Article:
Posts Tagged ‘drama’

‘Money Monster’ explores what happens when terrorism, business journalism and live TV collide

June 15, 2016

By Matthew E. Milliken
MEMwrites.wordpress.com
June 15, 2016

Money Monster is a competent, modest thriller about a terrorist — sorry, a white man beset by financial difficulties and other troubles — who hijacks a live TV show. The show is called Money Monster; its host is the fatuous Lee Gates (George Clooney), who likes being on television but doesn’t trouble himself with any of the ethical issues that normally attend an enterprise with journalistic (or even quasi-journalistic) airs.

The story plays out almost in real time over the course of a few hours on a Friday afternoon. The plot is triggered by the abrupt crash of the stock of a company called Ibis; only a few days before the movie opens, it lost $800 million in value due to what executive Walt Camby (Dominic West) opaquely describes as a computer “glitch.” Shortly before Money Monster goes on the air, producer Patty Fenn (Julia Roberts) learns that Camby has broken his promise to appear for a live in-studio interview about the situation.

But disgruntled — and now financially bereft — janitor cum amateur investor cum gunman Kyle Budwell (Jack O’Connor) doesn’t know about this late cancellation. That’s why he shows up on set waving a gun and lugging two boxes, which he says contain suicide-bomber vests fitted for Gates and Camby. By threatening to shoot Gates, Budwell blackmails the network into airing the TV-jacking live and uncut. The New York Police Department shows up quickly, but the world is captivated by this life-and-death drama that threatens to go on indefinitely…

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Captivating ‘Atonement’ turns on a tragic mistake

October 4, 2012

About half of the film Atonement is set on a posh English country estate during a scorching 1930s day. The estate, which belongs to the Tallis family, is being visited by the Quincey children, a teenaged girl and her two younger brothers, who are cousins of the Tallises, and by two young men.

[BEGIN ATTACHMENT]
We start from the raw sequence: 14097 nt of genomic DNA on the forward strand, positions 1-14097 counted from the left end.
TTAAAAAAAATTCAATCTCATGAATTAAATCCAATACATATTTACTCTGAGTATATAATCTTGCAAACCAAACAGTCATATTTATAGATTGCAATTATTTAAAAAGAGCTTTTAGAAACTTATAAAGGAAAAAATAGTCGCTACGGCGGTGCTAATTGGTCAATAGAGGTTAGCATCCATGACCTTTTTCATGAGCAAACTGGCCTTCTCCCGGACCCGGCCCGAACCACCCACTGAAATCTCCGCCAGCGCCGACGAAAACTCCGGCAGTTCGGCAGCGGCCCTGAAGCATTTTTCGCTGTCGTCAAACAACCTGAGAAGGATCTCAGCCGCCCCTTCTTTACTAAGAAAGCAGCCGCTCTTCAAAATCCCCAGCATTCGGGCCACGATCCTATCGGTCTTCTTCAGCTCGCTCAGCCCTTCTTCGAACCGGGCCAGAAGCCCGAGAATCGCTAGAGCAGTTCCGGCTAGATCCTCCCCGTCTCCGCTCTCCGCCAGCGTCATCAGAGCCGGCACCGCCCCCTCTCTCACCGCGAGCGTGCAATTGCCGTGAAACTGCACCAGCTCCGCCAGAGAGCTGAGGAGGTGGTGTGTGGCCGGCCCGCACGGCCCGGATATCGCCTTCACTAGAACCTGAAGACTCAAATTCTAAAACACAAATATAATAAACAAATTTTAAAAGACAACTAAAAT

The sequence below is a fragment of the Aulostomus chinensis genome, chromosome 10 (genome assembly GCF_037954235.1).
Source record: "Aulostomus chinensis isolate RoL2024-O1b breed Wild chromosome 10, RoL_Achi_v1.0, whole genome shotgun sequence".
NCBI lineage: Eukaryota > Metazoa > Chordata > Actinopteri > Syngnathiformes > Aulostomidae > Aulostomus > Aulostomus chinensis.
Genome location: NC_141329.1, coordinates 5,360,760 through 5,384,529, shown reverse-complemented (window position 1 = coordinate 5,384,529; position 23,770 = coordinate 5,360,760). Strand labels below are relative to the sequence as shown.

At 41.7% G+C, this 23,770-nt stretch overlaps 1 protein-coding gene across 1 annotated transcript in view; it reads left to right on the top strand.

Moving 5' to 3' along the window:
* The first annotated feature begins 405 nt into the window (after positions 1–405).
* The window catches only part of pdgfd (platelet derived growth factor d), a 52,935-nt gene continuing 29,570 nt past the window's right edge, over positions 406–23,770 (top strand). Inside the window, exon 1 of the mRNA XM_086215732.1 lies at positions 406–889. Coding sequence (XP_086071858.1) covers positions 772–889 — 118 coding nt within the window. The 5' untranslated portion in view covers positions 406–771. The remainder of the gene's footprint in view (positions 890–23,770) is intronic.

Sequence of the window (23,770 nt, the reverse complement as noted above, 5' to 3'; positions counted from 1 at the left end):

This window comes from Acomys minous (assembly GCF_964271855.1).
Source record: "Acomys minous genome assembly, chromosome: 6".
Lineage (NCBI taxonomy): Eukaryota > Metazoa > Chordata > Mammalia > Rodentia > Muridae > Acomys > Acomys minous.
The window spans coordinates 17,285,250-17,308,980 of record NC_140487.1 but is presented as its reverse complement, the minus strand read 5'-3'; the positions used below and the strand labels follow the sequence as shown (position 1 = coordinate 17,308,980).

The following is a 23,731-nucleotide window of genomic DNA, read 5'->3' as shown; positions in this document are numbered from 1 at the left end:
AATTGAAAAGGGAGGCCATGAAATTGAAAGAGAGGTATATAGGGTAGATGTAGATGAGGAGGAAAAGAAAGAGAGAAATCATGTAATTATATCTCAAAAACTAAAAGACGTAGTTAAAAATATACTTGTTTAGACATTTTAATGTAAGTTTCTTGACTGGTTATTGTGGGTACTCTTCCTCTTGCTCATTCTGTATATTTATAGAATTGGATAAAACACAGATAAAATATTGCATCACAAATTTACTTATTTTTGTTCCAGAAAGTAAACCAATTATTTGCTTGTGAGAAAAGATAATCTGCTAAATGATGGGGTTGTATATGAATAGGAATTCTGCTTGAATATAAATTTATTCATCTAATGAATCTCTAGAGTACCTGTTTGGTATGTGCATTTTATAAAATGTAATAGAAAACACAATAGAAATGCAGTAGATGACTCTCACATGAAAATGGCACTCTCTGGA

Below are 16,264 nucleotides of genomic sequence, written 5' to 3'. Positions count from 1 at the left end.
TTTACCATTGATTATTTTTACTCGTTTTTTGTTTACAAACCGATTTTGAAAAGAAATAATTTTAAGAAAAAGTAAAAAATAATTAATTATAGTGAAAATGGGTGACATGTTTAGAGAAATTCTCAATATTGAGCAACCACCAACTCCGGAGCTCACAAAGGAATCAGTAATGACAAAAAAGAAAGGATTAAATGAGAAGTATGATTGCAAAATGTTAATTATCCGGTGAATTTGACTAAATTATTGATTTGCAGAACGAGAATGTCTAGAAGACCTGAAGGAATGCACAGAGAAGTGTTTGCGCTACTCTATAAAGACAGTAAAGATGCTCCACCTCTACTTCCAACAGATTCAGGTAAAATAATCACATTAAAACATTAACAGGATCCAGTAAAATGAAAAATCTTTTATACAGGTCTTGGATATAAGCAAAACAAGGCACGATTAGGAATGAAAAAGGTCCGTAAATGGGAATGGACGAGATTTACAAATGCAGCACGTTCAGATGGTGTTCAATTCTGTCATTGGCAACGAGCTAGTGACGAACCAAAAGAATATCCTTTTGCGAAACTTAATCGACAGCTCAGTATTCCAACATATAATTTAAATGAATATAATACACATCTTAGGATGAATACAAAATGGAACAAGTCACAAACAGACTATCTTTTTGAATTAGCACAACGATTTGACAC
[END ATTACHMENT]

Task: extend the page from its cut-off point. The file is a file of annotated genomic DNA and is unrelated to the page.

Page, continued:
One of those men is Robbie Turner. Like middle child Cecilia Tallis, he has just graduated from university. In truth, he lives on the family estate; his late father was and his mother is a longtime household servant. In the fashion of virtually every love story involving upper-crust Britons, Turner and Cecilia must fight to acknowledge their feelings for one another.

As the youngest Tallis child, 13-year-old Briony, watches Turner and Cecilia over the course of the day, she becomes convinced that he is a sex maniac.

That night, what should be an ordinary dinner party is disrupted when everyone abruptly realizes that the two Quincey boys have run away. During a chaotic search, Briony runs across Lola Quincey being raped. Neither she nor Lola see the face of the rapist, but Briony is a girl of fierce conviction. She accuses Turner.

Cut to the French countryside some years later. The Nazis have routed the English expeditionary force; Turner and two fellow soldiers make their way to the coast to await rescue by the British navy. But that turns out to be no sure thing: The Luftwaffe is bombing troop carriers in the Channel, and thousands of men are now trapped between the water and the advancing Nazi war machine.

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